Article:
Although we expect moderate economic growth in the medium term, the environment is still unpredictable. There are three types of risks
Cost, volatility and raw material acquisition. In fact, every input used by chemical suppliers has risks. For new projects, access to land, water, waste disposal and skilled labor is not a matter of course. Existing investments have some advantages in obtaining approval, but these investments and supplies are often not guaranteed; even with reasonable assurance, volatility is still a major risk.
Economic system. The economy is changing. The five-year plan aims to reshape the industry and introduce new and stronger competitors. The financial consequences of provincial and speculative lending interrupt the infrastructure investment needed for business activities. Environmental degradation could trigger sudden regulatory changes, with Beijing shutting down some chemical suppliers to improve air quality during the 2008 Olympics. Policy decisions to maintain social stability may come out of the blue, even if they are economically unreasonable.
High levels of central and provincial government debt also increase the risk of sudden changes in credit supply and costs. Inflation is high, which means that those who can get cheap capital may choose to hedge inflation in fixed assets, further distorting the economic environment.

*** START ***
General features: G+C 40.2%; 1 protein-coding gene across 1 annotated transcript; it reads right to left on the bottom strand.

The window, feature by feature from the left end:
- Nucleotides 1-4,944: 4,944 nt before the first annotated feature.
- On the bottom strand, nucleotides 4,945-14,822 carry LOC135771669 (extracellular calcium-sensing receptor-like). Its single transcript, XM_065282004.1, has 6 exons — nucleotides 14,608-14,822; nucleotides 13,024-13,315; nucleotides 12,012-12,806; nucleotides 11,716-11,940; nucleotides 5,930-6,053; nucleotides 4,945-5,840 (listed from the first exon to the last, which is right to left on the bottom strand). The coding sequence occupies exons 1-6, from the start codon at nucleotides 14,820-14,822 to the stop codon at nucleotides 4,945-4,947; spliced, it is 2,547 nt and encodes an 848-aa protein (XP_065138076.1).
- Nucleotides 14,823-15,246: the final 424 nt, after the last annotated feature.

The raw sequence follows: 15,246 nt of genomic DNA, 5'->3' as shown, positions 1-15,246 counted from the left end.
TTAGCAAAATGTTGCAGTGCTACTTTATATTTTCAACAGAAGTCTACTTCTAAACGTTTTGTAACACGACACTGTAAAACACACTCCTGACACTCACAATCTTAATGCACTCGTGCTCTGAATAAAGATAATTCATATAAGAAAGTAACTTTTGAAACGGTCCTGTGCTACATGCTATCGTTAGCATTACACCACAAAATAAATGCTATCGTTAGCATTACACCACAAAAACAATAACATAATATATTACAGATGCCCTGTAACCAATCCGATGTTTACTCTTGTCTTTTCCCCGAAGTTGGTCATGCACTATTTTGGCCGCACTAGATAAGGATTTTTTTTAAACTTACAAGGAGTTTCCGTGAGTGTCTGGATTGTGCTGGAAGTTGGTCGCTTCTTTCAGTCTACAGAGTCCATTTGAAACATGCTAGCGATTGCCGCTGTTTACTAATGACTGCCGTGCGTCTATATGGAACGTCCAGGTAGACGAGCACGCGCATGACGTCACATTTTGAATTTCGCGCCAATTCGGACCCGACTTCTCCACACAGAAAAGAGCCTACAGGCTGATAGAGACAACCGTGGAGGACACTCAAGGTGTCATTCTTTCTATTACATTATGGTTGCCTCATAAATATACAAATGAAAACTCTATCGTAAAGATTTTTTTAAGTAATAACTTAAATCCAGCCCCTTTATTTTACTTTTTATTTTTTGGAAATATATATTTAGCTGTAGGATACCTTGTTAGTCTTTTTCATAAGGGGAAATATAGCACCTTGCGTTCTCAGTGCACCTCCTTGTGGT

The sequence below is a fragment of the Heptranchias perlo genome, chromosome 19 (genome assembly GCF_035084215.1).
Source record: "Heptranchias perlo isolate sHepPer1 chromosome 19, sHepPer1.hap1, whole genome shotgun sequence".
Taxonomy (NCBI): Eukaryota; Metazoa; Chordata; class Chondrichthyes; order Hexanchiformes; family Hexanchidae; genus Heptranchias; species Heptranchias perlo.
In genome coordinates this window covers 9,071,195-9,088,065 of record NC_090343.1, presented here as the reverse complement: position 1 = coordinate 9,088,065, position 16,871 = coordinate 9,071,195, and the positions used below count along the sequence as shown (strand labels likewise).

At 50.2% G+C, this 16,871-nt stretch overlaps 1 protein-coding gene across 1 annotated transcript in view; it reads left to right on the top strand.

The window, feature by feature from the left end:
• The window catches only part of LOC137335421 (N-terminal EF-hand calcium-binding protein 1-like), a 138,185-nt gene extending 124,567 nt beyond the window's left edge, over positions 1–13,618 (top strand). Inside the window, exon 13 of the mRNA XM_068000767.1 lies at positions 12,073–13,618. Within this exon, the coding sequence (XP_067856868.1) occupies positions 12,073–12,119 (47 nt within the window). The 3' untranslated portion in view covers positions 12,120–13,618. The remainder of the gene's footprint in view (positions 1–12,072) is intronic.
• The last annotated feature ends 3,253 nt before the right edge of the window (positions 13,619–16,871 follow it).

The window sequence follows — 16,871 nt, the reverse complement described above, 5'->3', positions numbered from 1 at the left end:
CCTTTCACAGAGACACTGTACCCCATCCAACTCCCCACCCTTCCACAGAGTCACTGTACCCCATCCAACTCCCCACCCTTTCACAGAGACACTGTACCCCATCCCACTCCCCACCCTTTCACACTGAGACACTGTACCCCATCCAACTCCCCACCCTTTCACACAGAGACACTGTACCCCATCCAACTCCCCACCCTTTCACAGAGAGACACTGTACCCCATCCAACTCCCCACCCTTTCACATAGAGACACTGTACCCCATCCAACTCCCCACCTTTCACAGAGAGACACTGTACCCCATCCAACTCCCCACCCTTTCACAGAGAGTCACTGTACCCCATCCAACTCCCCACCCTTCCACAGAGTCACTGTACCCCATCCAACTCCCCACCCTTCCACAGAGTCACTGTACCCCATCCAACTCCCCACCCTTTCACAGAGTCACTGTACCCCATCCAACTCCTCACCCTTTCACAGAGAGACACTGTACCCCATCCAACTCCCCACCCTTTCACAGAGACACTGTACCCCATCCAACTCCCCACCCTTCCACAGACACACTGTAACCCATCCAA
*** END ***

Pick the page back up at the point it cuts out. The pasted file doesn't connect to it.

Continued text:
The political system. A factor that is often overlooked is that the difficulty of the central government in controlling inflation is a new phenomenon, which reflects economic growth and, perhaps more importantly, the polycentrism of economic and political power. Although the central government maintains firm control over state-owned enterprises, China’s economic and socio political evolution is creating a less centralized society, characterized by larger and therefore more influential commercial and regional institutions. Today, the conflict is reflected in the differences between local and central governments in balancing employment growth and pollution.
Despite the environmental problems, the central government still focuses on maintaining political and economic stability, driven by sustained economic and employment growth. However, it is challenged by regional and ethnic social unrest, resource constraints, aging population and its impact on government spending, as well as the economic and legal environment in transition, leading to a high level of corruption and improper allocation of resources. For most multinational companies, intellectual property protection is another issue. Although the situation has improved with Chinese enterprises owning intellectual property and lobbying to strengthen protection, intellectual property infringement is still a major problem.
The planning of multinational chemical suppliers needs to include scenario analysis, more attention to regional differences, and increased risk analysis and mitigation. China is basically a safe and orderly society. Nine times out of ten, these problems are not riots, but resource and environmental disputes. Foxconn’s experience as a major consumer electronics supplier of iconic western brands, forced to double wages and improve working conditions, may become more typical, especially when the government encourages consumption by increasing wages, as labor becomes scarce as the economy grows, and Western customers demand higher working standards.
With the increase of risk and complexity, many multinational chemical suppliers in China will need to expand their functional expertise, especially in the field of operational risk management.